I have not heard of this, this appears to just be speculation on your part. When they talk about transportation infrastructure, the FIFA technical committee could only be talking about light rail in a few cities where stadiums are in more suburban areas. Rail transport was nonexistent in South Africa and will be in Brazil. So that's a minor issue and Australia has the same issue, if you even want to call it an issue. Airports and roads are superior in America.

The tough thing for Australia at this point is that there is some infighting going on between the A-League and FFA. Plus A-League attendances have been downright shocking. So Australia is far from being the favorite. That's still the USA. Australia could win, but it would be considered an upset, even by the Aussies themselves.
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Old September 25th, 2010, 04:26 AM   #6909
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Mystery, stop looking for fights. if you even bothered to read my posts you would know I am Australian, and have been pretty hard pushing the AU bid (even though I think the USA will beat us).

Mo, thanks for the reply. Don't disagree on Qatar, just think the score you did was a tad harsh. That being said, its all subjective so kudos to you for making the effort though

Out of interest, do you think the situation in Delhi will effect FIFA in its decision making (in terms of going to a "safe" set of hands over breaking new ground)?
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Old September 25th, 2010, 04:36 AM   #6910
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Mystery, stop looking for fights. if you even bothered to read my posts you would know I am Australian, and have been pretty hard pushing the AU bid (even though I think the USA will beat us).

Mo, thanks for the reply. Don't disagree on Qatar, just think the score you did was a tad harsh. That being said, its all subjective so kudos to you for making the effort though

Out of interest, do you think the situation in Delhi will effect FIFA in its decision making (in terms of going to a "safe" set of hands over breaking new ground)?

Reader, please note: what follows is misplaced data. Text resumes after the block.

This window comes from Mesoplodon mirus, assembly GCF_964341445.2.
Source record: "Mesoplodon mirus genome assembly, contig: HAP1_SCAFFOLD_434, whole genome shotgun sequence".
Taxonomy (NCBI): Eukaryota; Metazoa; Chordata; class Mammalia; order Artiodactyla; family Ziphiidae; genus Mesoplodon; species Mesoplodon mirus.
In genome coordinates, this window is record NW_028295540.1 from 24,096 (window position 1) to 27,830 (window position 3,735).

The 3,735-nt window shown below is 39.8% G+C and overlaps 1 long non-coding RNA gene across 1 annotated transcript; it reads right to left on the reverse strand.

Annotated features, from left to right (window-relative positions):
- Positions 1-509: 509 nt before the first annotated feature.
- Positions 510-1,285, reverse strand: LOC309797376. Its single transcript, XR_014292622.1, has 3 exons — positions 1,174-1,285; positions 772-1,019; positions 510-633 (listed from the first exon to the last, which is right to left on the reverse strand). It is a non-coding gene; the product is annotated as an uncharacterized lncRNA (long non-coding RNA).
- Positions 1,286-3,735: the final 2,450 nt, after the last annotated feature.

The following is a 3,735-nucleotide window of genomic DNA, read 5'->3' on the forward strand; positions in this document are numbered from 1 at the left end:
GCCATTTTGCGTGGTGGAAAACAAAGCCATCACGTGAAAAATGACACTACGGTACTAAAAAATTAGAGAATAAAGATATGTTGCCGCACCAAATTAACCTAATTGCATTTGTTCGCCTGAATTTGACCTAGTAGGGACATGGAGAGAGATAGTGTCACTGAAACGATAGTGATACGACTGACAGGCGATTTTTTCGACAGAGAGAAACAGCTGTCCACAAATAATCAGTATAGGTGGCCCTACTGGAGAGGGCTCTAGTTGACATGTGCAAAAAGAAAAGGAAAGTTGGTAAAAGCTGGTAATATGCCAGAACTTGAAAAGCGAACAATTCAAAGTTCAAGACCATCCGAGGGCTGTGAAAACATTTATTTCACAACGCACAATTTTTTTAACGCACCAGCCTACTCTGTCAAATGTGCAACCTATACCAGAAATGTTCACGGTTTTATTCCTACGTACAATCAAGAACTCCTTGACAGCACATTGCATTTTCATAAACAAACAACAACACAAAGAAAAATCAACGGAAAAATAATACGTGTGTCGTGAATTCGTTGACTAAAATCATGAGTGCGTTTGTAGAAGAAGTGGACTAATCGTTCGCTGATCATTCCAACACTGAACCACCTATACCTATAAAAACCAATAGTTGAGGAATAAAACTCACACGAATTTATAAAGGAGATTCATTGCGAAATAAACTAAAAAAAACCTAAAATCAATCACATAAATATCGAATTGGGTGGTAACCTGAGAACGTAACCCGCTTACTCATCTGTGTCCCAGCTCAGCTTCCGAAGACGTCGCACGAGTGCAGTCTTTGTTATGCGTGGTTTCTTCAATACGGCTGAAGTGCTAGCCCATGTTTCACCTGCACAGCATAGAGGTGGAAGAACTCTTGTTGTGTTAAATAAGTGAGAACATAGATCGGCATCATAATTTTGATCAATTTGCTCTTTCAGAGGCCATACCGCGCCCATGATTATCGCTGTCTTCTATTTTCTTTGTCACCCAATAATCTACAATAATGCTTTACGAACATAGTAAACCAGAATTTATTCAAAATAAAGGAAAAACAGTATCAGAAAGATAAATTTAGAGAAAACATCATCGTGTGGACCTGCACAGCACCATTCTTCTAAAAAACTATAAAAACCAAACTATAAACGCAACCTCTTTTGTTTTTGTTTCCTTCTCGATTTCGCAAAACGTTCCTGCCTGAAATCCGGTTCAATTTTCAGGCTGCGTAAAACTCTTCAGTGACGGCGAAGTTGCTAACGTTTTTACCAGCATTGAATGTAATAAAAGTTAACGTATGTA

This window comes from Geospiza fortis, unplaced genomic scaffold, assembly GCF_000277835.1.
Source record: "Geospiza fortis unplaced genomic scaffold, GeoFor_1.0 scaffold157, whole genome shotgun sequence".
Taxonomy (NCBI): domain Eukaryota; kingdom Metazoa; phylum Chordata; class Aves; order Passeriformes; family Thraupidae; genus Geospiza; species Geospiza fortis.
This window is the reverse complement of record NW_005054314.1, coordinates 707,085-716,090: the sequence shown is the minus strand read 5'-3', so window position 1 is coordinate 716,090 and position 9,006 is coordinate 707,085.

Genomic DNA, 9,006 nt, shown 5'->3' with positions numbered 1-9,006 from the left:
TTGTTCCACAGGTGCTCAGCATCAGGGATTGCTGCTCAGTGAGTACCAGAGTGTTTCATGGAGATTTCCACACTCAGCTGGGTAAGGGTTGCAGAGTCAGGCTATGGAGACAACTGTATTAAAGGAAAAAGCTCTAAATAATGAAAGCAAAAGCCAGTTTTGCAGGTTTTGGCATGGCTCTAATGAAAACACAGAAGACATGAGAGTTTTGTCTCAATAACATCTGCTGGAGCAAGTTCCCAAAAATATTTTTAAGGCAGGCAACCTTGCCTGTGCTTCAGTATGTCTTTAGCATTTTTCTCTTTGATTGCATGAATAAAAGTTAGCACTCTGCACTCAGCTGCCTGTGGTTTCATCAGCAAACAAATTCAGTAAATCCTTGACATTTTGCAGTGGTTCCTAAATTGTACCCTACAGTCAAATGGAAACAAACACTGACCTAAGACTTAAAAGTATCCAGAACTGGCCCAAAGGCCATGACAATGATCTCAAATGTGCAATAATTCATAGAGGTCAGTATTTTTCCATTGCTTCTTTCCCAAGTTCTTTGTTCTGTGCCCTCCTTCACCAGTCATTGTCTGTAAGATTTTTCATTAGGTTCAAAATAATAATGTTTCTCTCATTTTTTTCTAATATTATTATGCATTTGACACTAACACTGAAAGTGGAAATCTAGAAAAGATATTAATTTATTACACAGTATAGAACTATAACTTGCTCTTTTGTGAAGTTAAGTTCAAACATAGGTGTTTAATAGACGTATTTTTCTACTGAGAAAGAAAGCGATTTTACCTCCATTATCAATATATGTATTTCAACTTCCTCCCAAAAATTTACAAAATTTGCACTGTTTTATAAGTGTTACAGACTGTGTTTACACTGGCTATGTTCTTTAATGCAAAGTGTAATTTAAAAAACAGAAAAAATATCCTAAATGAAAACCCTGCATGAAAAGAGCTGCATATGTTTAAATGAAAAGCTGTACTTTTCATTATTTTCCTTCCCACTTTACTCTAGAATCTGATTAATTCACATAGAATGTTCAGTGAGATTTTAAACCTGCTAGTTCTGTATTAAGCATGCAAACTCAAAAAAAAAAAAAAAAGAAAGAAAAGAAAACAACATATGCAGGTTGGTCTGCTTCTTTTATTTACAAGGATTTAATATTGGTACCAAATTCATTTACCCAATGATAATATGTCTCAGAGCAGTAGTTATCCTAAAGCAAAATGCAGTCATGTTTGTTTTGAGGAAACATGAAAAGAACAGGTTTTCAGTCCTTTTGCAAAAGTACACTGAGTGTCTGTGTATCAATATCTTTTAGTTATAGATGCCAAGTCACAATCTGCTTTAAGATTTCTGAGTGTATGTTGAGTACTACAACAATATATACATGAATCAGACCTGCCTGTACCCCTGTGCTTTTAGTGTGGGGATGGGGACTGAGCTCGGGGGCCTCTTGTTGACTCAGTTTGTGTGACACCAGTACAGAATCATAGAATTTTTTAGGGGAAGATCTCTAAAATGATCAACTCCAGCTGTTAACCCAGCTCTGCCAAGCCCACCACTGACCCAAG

Well can you really give a bid over 50 if its not possible?
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Old September 25th, 2010, 04:46 AM   #6911
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Well can you really give a bid over 50 if its not possible?
I actually think its possible, but it will be significantly compromised

a score around the 50's would have been my go
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Old September 25th, 2010, 04:54 AM   #6912
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I actually think its possible, but it will be significantly compromised

a score around the 50's would have been my go
We just had a WC in South Africa, its not possible, not logistically, not by FIFA.


Even in a city like London which arguably hosts a mini-WC if every team is playing a home Game over a weekend, 10 matches are a huge challenge just not possible given the requirements of a WC. London could surely devise a plan that would work, but its London, and at the end of the day, FIFA would still not allow it. London will host 2 venues, perhaps even 3 if FIFA have any common sense, but anything more than 2 is not headed to Sydney or even Melbourne, and FIFA have good reason for doing so.
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Old September 25th, 2010, 11:18 AM   #6913
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Russian World Cup Bid Promotes Football Legacy of Sochi Olympic Stadium
(WFI) A relaunched football club in the southern Russian city of Sochi is hoping to take the country's Premier League by storm and safeguard the legacy of one of the proposed 2018 World Cup stadiums.

FC Zhemchuzhina-Sochi, currently playing their football in the first division, will move into the 40,000-seat venue being built as the main stadium for the Sochi 2014 Winter Olympics after those Games.

The $250 million stadium, under construction on the site of a former cabbage field in the sub-tropical Black Sea resort, will host the opening and closing ceremonies of Russia's first ever Winter Olympics.

An upgrade would increase capacity for the World Cup to 46,000 to meet FIFA requirements if Russia secured the 2018 tournament. Post-World Cup plans call for a downsizing of the stadium, with the Sochi football club then playing in a reconfigured 25,000-capacity facility.

FIFA inspectors led by Chilean FA president Harold Mayne-Nicholls visited the site during their four-day evaluation trip to Russia last month.

The new owner and president of FC Zhemchuzhina-Sochi, former ice hockey player Dmitry Yakushev, has grand ambitions for a club only founded in 1991 that has struggled to establish itself in the last decade.

The Sochi club played in the old Soviet Second Division before spending seven seasons in the top division and going bankrupt in 2003. It was relaunched in 2007 under the name FC Zhemchuzhina-Sochi.